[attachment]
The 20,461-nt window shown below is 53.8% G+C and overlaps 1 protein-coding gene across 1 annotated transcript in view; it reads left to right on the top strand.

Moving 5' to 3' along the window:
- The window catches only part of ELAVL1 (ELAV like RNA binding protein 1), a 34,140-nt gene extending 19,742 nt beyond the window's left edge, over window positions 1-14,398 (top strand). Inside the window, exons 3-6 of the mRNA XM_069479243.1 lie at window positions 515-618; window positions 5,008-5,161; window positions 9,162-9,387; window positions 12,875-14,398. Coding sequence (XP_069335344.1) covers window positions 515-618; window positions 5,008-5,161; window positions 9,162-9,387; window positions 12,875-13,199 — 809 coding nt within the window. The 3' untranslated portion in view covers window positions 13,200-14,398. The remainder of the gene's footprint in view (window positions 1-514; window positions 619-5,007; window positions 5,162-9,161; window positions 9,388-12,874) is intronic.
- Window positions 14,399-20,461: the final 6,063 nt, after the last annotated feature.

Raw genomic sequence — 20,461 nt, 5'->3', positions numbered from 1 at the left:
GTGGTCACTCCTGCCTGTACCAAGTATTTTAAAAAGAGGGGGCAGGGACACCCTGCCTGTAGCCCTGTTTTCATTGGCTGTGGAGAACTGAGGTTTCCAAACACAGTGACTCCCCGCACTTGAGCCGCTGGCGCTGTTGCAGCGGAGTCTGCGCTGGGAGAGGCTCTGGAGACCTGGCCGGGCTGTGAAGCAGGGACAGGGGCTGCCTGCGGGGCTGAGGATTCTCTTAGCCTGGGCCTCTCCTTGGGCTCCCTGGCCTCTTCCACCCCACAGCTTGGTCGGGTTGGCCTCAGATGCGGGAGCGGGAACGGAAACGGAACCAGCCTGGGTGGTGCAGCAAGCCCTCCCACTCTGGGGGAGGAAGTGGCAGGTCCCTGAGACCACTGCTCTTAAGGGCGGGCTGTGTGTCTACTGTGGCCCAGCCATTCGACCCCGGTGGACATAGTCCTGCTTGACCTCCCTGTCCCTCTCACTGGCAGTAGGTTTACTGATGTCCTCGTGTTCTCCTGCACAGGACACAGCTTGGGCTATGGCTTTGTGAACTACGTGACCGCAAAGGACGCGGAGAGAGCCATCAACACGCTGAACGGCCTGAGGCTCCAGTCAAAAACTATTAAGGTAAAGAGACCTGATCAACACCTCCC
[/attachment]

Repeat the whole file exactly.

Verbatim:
The 20,461-nt window shown below is 53.8% G+C and overlaps 1 protein-coding gene across 1 annotated transcript in view; it reads left to right on the top strand.

Moving 5' to 3' along the window:
- The window catches only part of ELAVL1 (ELAV like RNA binding protein 1), a 34,140-nt gene extending 19,742 nt beyond the window's left edge, over window positions 1-14,398 (top strand). Inside the window, exons 3-6 of the mRNA XM_069479243.1 lie at window positions 515-618; window positions 5,008-5,161; window positions 9,162-9,387; window positions 12,875-14,398. Coding sequence (XP_069335344.1) covers window positions 515-618; window positions 5,008-5,161; window positions 9,162-9,387; window positions 12,875-13,199 — 809 coding nt within the window. The 3' untranslated portion in view covers window positions 13,200-14,398. The remainder of the gene's footprint in view (window positions 1-514; window positions 619-5,007; window positions 5,162-9,161; window positions 9,388-12,874) is intronic.
- Window positions 14,399-20,461: the final 6,063 nt, after the last annotated feature.

Raw genomic sequence — 20,461 nt, 5'->3', positions numbered from 1 at the left:
GTGGTCACTCCTGCCTGTACCAAGTATTTTAAAAAGAGGGGGCAGGGACACCCTGCCTGTAGCCCTGTTTTCATTGGCTGTGGAGAACTGAGGTTTCCAAACACAGTGACTCCCCGCACTTGAGCCGCTGGCGCTGTTGCAGCGGAGTCTGCGCTGGGAGAGGCTCTGGAGACCTGGCCGGGCTGTGAAGCAGGGACAGGGGCTGCCTGCGGGGCTGAGGATTCTCTTAGCCTGGGCCTCTCCTTGGGCTCCCTGGCCTCTTCCACCCCACAGCTTGGTCGGGTTGGCCTCAGATGCGGGAGCGGGAACGGAAACGGAACCAGCCTGGGTGGTGCAGCAAGCCCTCCCACTCTGGGGGAGGAAGTGGCAGGTCCCTGAGACCACTGCTCTTAAGGGCGGGCTGTGTGTCTACTGTGGCCCAGCCATTCGACCCCGGTGGACATAGTCCTGCTTGACCTCCCTGTCCCTCTCACTGGCAGTAGGTTTACTGATGTCCTCGTGTTCTCCTGCACAGGACACAGCTTGGGCTATGGCTTTGTGAACTACGTGACCGCAAAGGACGCGGAGAGAGCCATCAACACGCTGAACGGCCTGAGGCTCCAGTCAAAAACTATTAAGGTAAAGAGACCTGATCAACACCTCCC